The Play’s The Thing

Soren - Rexburg, Idaho
Entered on April 7, 2009
Age Group: 18 - 30
Themes: creativity
  • Listen to This I Believe on RadioPublic

  • Podcasts

    Sign up for our free, weekly podcast of featured essays. You can download recent episodes individually, or subscribe to automatically receive each podcast. Learn more.

  • FAQ

    Frequently asked questions about the This I Believe project, educational opportunities and more...

  • Top Essays USB Drive

    This USB drive contains 100 of the top This I Believe audio broadcasts of the last ten years, plus some favorites from Edward R. Murrow's radio series of the 1950s. It's perfect for personal or classroom use! Click here to learn more.

When I was nine years old my family moved to Maine. I didn’t know a soul on the entire east coast, let alone my new hometown. So my mom signed me up for a production of The Sound of Music. My reaction was to lock myself in the downstairs bathroom and hide.

Somehow my dear mother coaxed me out of the bathroom and promised me that if I didn’t like the theater company I didn’t have to stay. I went along with the intent of quitting the moment I stepped foot in the YMCA. But of course I didn’t. In fact I was welcomed into the company, and in no time at all I made fast friends with everyone in the show.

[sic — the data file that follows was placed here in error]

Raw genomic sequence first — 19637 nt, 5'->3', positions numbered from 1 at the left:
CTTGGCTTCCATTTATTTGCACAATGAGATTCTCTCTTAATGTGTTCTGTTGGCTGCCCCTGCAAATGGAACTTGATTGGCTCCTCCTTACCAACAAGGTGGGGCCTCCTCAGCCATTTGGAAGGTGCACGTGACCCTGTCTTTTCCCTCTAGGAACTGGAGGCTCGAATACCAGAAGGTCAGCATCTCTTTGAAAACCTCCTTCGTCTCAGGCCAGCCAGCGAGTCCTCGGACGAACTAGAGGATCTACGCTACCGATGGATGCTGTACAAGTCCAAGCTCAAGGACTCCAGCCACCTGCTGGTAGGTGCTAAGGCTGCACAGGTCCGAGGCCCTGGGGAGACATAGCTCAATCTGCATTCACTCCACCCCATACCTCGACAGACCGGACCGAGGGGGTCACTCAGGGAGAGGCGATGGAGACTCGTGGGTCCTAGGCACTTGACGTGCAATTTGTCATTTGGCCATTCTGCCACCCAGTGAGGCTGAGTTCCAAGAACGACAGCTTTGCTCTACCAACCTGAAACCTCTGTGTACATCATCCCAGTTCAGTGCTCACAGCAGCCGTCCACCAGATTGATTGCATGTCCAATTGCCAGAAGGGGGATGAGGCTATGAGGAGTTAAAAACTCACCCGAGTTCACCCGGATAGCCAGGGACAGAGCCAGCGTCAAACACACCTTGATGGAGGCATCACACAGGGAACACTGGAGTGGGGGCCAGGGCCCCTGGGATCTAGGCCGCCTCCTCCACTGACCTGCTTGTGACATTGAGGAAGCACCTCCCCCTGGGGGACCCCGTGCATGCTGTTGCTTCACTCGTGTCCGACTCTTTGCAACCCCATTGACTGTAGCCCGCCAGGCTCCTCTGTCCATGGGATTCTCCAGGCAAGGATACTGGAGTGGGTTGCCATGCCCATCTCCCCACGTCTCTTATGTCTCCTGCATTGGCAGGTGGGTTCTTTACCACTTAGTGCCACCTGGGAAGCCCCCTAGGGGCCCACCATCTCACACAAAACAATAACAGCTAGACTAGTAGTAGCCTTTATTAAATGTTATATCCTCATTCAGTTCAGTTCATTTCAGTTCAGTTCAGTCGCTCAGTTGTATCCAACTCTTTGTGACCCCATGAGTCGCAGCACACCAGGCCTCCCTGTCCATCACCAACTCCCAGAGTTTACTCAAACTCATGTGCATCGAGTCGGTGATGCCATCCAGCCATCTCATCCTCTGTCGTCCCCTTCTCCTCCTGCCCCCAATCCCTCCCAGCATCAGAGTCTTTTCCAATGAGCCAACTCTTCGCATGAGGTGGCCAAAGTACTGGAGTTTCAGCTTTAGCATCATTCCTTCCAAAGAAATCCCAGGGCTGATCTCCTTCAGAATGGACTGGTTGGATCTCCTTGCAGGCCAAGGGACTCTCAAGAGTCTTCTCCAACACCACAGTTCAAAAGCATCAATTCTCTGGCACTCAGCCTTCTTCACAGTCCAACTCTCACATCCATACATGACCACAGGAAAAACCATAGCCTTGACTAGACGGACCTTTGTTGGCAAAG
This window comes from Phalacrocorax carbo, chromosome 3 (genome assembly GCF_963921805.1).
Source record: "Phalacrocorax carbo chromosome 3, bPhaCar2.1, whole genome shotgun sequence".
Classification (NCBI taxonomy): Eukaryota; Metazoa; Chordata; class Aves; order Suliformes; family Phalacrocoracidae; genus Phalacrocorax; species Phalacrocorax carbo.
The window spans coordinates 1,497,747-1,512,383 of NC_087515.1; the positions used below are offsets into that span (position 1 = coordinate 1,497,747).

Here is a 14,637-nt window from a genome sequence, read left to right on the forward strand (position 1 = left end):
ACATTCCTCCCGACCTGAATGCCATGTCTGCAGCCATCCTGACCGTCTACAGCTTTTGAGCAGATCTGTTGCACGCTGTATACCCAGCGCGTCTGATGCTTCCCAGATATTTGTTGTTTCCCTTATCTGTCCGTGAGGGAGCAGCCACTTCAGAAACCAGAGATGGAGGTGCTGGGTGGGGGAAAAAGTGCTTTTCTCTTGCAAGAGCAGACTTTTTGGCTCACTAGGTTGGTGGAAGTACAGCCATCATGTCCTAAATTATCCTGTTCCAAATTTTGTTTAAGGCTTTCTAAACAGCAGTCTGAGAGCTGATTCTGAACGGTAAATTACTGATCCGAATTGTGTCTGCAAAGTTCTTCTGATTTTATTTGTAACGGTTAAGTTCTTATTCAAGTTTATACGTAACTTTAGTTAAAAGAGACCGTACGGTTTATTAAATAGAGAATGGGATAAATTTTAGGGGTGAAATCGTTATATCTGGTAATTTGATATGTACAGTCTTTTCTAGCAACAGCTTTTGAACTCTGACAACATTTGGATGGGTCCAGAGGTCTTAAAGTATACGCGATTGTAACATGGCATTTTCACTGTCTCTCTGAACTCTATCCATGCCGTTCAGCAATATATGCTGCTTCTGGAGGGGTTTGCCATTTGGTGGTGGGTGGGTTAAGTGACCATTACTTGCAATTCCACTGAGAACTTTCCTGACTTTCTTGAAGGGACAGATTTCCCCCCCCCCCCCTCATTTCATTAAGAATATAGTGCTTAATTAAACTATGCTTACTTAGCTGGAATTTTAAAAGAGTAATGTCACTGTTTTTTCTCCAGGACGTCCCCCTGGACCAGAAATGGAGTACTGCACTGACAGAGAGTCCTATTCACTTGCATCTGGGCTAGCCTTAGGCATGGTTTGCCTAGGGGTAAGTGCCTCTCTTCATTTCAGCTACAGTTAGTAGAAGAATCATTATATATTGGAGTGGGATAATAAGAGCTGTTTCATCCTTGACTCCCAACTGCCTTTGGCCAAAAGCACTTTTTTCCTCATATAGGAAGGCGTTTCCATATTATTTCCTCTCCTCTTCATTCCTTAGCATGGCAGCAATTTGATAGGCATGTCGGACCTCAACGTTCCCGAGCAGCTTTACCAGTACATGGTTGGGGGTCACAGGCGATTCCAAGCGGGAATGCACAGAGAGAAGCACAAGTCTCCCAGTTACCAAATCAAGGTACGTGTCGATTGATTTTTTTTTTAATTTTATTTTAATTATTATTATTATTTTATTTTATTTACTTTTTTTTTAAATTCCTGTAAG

After the production was over, I found myself in production after production. The next year I played Mr. Darling in Peter Pan. After that show I playing Rooster in Annie, and then after that production I started getting main roles in shows like, Pinocchio, Into the Woods, You’re a Good man Charlie Brown, Grease, Hello Dolly, and CATS, to name a few. It was as if that scary guy in the neighborhood had given me a free sample and now I was a devoted patron. I just couldn’t stop being in shows. I began making new friends and started becoming more outgoing. The theater was changing me for the better.

Years passed and with every new show a slew of characteristics were added to my shy, door-locking personality. I was able to become easygoing and sociable. A part of every new character, like the happy-go-lucky attitude of Barnaby in Hello Dolly, stayed with me and was there for me to put on whenever I needed it.

I truly believe that theater has power to influence. And it doesn’t just influence the actors. I’ve seen audiences pulled into the world that is created on the stage. I’ve seen people cry and laugh because of what they’ve seen. The stage provides a place where the audience and the actor can feel what it’s like to do something that they would otherwise never do.

I recently played Tevye in Fiddler on the Roof. In the play Tevye is a hardheaded, tradition-minded father of five girls three of them don’t have the same feelings about tradition that he does. The daughters marry not because of arrangements, but because of love, and sometimes that love takes them away from their family and their faith. After one production my Russian-born French teacher came up to me and said, “Wow. When you were up there I was crying, because now I know how my father must have felt when I left home four years ago. I’m going home and calling him. Thank you.”

I believe in the power to change, the power to influence, and the power to learn. I believe in the power of the stage.